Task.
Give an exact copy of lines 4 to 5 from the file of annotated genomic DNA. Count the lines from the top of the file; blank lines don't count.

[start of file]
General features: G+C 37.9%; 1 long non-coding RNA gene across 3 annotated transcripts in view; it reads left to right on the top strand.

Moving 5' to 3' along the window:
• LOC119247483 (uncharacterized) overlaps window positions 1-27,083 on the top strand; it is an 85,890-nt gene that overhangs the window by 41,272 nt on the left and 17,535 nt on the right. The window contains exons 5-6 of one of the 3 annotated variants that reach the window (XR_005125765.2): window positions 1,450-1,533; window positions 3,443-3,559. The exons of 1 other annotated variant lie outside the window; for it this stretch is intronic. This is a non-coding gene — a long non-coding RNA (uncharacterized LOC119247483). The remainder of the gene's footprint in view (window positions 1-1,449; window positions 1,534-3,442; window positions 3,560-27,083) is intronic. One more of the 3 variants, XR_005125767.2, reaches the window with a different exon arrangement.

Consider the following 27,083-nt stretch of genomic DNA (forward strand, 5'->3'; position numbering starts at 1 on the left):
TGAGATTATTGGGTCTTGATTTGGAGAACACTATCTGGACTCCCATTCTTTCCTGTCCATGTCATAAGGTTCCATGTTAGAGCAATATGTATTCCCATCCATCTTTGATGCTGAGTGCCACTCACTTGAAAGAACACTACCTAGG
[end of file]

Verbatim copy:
Consider the following 27,083-nt stretch of genomic DNA (forward strand, 5'->3'; position numbering starts at 1 on the left):
TGAGATTATTGGGTCTTGATTTGGAGAACACTATCTGGACTCCCATTCTTTCCTGTCCATGTCATAAGGTTCCATGTTAGAGCAATATGTATTCCCATCCATCTTTGATGCTGAGTGCCACTCACTTGAAAGAACACTACCTAGG